Winterkill of Turfgrass in Michigan
Michigan Turfgrass Winterkill
You’ve done everything you need to do throughout the year to keep your lawn in the best shape you can. You’ve cared for it, fertilized it, trimmed it — yet after the long, cold winter you notice bare brown spots when the snow melts. Could it be winterkill?
What is Winterkill?
Winterkill is the term we use for any type of brown or “dead” spot that is left after the snow melts. It covers a large range of woes that are caused my many different factors. These factors include damage due to crown hydration, desiccation, low temperatures and snow mold. In addition to environmental and weather variations, more localized differences exist, such as a drainage. Lawns seem to have a lot going against them in the winter. This is why it is so important to keep them healthy throughout the year. Contact Fit Turf and schedule an evaluation to learn how we can help keep winterkill at bay.
Crown Hydration Winterkill
During the days of late winter, injury can be sustained by lawns when a day or two of warmer weather during the daytime is followed by a rapid freeze at night. During this time, ice crystals form in the crown of the plant that rupture the plant cells, ultimately causing the plant to die. According to Michigan State University Extension, this type of winterkill occurs more so in annual bluegrass species than in creeping bentgrass: creeping bentgrass remains dormant longer than do annual bluegrass types. Therefore, it doesn’t take up water and is not as susceptible to crown hydration injury in the late winter. Although ice sheets are often blamed for causing turfgrass winterkill, it is most often likely crown hydration and subsequent refreezing.
Lawns that are covered with snow can survive a wide range of temperature fluctuations. Think of the snow as a blanket, insulating what’s below. Desiccation can occur when very cold temperatures are met with bare, uncovered dormant or semi-dormant grasses. Uncovered grasses continue to lose oxygen and moisture, and the frozen roots cannot replace the moisture lost. This results in cell death. According to MSU Extension, this type of injury is most likely on elevated sites and areas where the runoff is greater.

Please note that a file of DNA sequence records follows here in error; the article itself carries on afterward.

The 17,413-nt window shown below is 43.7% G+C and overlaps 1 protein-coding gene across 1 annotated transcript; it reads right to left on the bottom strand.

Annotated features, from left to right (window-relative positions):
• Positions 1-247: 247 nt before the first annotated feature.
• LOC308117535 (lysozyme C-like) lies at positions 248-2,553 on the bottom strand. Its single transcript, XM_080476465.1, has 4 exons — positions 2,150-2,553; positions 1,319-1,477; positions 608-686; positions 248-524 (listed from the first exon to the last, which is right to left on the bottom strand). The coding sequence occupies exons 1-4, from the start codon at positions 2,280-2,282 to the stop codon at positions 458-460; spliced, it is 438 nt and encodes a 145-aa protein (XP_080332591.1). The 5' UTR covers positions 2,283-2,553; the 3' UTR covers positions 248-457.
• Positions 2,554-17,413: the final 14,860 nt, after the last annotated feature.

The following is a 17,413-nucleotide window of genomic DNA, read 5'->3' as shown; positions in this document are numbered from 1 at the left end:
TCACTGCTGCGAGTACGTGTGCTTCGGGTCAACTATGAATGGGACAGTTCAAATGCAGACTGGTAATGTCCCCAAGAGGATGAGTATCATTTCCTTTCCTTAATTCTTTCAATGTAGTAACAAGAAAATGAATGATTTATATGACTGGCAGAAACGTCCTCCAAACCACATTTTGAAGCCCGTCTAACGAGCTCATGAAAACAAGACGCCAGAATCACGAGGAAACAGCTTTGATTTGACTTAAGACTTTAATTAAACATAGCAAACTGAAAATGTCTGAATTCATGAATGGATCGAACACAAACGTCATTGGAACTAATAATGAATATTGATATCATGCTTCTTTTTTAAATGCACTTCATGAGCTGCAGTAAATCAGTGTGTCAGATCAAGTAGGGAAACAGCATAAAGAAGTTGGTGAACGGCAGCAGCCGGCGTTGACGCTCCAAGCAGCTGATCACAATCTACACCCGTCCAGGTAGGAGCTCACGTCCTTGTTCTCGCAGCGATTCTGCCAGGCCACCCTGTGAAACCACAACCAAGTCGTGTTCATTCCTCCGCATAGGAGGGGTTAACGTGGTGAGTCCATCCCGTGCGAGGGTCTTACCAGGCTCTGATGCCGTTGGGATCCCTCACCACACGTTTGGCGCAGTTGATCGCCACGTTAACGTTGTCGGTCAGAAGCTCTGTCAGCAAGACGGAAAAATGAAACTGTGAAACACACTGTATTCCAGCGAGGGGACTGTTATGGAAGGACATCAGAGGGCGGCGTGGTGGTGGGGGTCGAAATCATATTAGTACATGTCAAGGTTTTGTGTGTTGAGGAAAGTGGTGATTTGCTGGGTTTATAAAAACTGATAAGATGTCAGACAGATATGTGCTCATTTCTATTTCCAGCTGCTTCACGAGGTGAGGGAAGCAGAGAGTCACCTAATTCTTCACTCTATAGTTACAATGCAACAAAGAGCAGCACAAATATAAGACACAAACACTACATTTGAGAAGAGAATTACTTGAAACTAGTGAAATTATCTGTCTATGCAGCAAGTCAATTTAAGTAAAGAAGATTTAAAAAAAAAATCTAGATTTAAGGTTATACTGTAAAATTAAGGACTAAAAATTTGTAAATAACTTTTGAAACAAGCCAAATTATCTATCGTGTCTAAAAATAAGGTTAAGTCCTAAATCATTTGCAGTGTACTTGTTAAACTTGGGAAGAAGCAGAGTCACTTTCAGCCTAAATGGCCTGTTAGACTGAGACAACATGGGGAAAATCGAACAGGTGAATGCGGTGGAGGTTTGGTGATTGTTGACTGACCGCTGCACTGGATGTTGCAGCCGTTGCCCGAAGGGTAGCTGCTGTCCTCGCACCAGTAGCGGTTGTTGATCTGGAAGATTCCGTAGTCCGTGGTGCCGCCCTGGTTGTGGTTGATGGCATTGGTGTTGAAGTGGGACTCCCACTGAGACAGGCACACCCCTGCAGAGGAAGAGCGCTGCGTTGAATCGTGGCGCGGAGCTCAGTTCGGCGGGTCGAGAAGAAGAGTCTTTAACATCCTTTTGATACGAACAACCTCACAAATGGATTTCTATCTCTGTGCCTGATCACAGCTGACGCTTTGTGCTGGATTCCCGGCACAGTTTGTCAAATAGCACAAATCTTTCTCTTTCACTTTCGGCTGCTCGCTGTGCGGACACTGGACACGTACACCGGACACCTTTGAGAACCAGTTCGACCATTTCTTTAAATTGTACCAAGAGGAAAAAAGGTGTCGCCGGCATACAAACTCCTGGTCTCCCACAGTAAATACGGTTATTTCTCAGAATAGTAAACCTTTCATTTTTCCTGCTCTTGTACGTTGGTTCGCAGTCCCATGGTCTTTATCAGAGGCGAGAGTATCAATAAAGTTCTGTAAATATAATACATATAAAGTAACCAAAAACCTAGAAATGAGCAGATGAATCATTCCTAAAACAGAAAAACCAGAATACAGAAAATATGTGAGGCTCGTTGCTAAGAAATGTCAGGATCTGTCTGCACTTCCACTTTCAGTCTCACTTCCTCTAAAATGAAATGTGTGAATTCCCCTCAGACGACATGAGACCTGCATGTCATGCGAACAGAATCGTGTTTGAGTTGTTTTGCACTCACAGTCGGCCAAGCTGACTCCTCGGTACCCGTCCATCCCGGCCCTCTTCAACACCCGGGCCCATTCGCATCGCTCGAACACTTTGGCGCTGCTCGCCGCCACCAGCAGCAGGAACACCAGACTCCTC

At temperatures below 32 degrees Fahrenheit, ice crystals can form and cause what is known as “low-temperature kill.” This is where the type of grass you have chosen for your lawn comes into play. Hardiness in turfgrass species varies widely: from excellent to poor. Some turfgrass species that MSU’s Extension considers “Excellent” to “Good” include rough bluegrass, creeping bentgrass, Kentucky bluegrass and colonial bentgrass. “Medium” to “Poor” low-temperature hardiness species include annual bluegrass, tall fescue, red fescue and perennial ryegrass.
Another cause of winterkill is snow mold. There are two types of snow mold: Typhula blight, known as “gray snow mold” and Microdochium patch, or “pink snow mold.” Gray snow mold requires snow cover that lasts for extended periods, whereas pink snow mold can occur either with or without snow cover. Snow mold is a fungal infection that is characterized by fuzzy or crusty patches on portions of the lawn. Improving air circulation in turfgrass helps improve this situation, which can be achieved by regular dethatching and aeration. Additionally, an application of a preventative fungicide is helpful.
Reestablishing Turfgrass After Winterkill
If damage has occurred, it may be necessary to either reseed or resod your lawn to facilitate recovery. This may include stripping the dead turf and sodding the area. Fit Turf can help provide you with some guidance after winterkill. Give us a call for a free evaluation. We can provide you with recommendations based on your grass type.